I can't say I actually use this method of confirming CPC continuity, but the option is on the loop meter.

Oh, I forgot to say the guidance is that the R1+R2 method should only be used on twin and earth etc. R2 should always be used on conduit systems etc.

Andy
 09 July 2014 09:51 PM
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leckie

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There seems to be two separate debates going on here.

One is using the R1+R2 or R2 testing to establish continuity of the CPC.

The other is using R1+R2 measurement to assist in establishing Zs.
 09 July 2014 10:28 PM
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AJJewsbury

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Example: Take a cable and install it as a radial circuit. Connect a socket to the end of it, feed it from a 16A mcb. A simple circuit feeding one accessory. If we switch on and plug a lamp in or a vacuum cleaner and they work then we know that L and N conductors are intact and continuous. They must be because the socket works.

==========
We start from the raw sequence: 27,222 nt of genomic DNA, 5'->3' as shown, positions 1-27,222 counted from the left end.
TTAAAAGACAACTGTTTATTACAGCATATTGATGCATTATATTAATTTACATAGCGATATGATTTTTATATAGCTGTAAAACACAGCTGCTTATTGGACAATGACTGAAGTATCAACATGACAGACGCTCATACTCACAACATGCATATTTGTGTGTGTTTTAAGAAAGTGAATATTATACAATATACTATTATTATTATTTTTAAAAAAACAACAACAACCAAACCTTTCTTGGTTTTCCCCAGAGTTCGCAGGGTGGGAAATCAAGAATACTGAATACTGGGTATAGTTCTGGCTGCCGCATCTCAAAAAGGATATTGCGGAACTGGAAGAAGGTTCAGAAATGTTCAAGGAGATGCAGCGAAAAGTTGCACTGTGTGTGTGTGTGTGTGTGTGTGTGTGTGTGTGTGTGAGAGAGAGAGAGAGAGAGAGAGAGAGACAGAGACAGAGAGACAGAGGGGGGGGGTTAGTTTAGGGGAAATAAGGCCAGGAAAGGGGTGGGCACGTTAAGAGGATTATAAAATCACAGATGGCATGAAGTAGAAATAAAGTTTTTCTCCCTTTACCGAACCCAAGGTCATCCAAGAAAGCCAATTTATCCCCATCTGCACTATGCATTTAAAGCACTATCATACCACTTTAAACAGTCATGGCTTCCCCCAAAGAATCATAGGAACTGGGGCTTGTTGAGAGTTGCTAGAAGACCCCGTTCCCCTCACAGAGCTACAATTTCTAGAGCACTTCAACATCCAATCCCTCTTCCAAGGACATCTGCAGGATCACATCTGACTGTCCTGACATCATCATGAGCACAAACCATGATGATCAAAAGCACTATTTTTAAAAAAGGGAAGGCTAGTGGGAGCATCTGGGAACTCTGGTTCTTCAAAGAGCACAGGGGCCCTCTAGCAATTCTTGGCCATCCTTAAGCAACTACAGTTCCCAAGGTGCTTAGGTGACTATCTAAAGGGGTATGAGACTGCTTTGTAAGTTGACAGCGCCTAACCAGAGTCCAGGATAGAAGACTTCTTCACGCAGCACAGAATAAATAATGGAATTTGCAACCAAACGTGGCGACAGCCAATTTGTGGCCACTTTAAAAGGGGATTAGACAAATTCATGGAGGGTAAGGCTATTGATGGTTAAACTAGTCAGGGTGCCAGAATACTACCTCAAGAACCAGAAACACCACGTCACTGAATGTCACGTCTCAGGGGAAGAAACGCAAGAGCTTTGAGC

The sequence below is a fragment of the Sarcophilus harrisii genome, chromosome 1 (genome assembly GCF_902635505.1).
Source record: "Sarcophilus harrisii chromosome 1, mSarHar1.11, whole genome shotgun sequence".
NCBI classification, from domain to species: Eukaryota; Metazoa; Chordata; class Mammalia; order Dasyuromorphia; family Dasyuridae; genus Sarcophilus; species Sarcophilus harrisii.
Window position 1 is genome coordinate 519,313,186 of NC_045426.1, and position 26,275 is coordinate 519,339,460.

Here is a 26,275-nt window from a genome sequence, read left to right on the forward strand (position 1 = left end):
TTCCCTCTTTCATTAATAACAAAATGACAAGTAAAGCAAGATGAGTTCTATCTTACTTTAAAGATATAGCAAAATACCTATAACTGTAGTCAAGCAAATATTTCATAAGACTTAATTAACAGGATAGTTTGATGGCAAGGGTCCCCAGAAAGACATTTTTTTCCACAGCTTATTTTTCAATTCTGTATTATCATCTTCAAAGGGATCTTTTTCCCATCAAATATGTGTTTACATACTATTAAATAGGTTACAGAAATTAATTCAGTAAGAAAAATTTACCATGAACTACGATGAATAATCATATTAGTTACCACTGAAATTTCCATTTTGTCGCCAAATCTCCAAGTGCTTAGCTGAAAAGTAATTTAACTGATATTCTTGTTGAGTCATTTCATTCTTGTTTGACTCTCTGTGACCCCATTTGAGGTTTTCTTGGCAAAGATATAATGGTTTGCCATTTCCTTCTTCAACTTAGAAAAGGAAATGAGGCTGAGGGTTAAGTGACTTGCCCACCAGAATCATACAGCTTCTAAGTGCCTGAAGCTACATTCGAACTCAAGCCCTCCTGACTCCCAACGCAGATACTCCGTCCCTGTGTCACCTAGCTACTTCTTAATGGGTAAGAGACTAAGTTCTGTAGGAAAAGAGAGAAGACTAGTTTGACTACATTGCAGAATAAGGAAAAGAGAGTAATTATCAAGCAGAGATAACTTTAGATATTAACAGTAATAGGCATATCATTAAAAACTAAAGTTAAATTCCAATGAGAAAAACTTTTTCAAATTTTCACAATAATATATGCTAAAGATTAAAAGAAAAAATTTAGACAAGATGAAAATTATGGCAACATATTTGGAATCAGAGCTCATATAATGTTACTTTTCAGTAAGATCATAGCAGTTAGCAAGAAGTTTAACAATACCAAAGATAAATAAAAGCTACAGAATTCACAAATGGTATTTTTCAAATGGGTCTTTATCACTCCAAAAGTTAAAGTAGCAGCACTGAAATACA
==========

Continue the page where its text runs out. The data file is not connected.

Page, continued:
Mind you, it would still work if L and N were reversed, or even (in the absence of an RCD) N and PE reversed. Or if supply L was connected to socket N and PE and supply N to socket L (i.e. old east european style TN-C-S with a polarity reversal).

However, we don't know for sure that the cpc is continuous. So we can test continuity by making a loop out of the cpc and one of the other two conductors. A finite reading will confirm it is continuous.

But only continuous as far as some connection to your chosen reference live conductor. The c.p.c. might be severed from the supply and shorted to L (e.g. typical nail damage, or old east-european style....) and it would still give a finite (if slightly smaller) R1+R2 reading at the load end. You'd have to remove your temporary link and re-test to show open circuit to eliminate that possibility.